I am quite sure many of you are already fans of the avocado. I, for one, don’t really care for them. But that does not mean we can’t discuss the potential benefits this strange little food has for our gut.

Like many whole foods, they have numerous benefits. This is the strength of a food over a supplement – there are many ingredients in an avocado that allow it to be one heck of a powerhouse.

Avocados have two key elements that can feed good bacteria. They are a good source of soluble fibre – a favourite food for many types of bacteria. Plus, they also contain polyphenols, a type of phytonutrient that also helps feed beneficial microbes.

They contain several key vitamins and minerals that both the gut and the bacteria use to function. Avocados also contain all three types of fat – saturated, monounsaturated and polyunsaturated essential fatty acids. All three are beneficial for gut function and diversity of bacteria.

Now this may or may not help gut bacteria increase directly. One study found that the bacteria, in rats fed avocados, did not increase in comparison to the control group. However, the basic chow diet that the control rats were fed contained many nutrients, including fibre, that may benefit gut bacteria so this may not have been the best study for measuring an increase in good bacteria.

They did find that the good bacteria consumed the soluble fibre in the avocados and produce short chain fatty acids (SCFA)

The SCFAs, in turn, increased immune system products that help regulate T-reg cells, which are essential for maintaining immune tolerance. And we need T-reg cells to prevent inflammation and reactivity as seen with allergies or autoimmunity.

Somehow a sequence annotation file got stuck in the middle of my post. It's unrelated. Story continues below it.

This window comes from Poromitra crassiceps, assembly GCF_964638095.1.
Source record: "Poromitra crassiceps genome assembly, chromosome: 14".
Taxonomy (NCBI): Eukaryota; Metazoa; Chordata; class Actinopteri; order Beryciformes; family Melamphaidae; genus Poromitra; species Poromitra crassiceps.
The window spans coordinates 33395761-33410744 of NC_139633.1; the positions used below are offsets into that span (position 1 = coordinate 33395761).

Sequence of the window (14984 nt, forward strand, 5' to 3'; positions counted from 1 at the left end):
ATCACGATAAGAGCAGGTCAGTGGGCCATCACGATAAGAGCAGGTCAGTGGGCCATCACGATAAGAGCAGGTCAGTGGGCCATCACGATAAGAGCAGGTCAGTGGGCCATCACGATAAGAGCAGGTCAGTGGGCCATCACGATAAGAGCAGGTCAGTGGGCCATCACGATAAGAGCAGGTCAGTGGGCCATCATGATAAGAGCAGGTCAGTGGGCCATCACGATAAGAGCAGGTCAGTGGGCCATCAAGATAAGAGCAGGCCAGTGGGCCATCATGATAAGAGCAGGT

However, one specific food is never going to be the answer. The power of foods for the gut is in the recipe for each meal. If each ingredient has a role to play to support gut health, then over all quantity and diversity of good bacteria is going to increase.

And if you are like me and don’t really avocados but want to take advantage of their benefits, then try this: I enjoy them when mixed with fruits like mangos plus something that is a strong acid like salad dressing. I also like them when they are combined with sweet, savour and spicy flavours together. So be sure to experiment to find what you like best. 

Check out of this recipe as an example of combining ingredients that are good for the gut:

Mexican Salmon, Avocado and Mango Buddha Bowl


  1. Hass Avocado Composition and Potential Health Effects, Mark L. Dreher et al, Crit Rev Food Sci Nutr. 2013 May; 53(7): 738–750
  2. Influence of Dietary Avocado on Gut Health in Rats, Paturi G et al, Plant Foods Hum Nutr. 2017 Sep;72(3):321-323
  3. A Healthy Gastrointestinal Microbiome Is Dependent On Dietary Diversity, Mark L. Herman et al, Molecular Metabolism, Volume 5, Issue 5, May 2016, Pages 317-320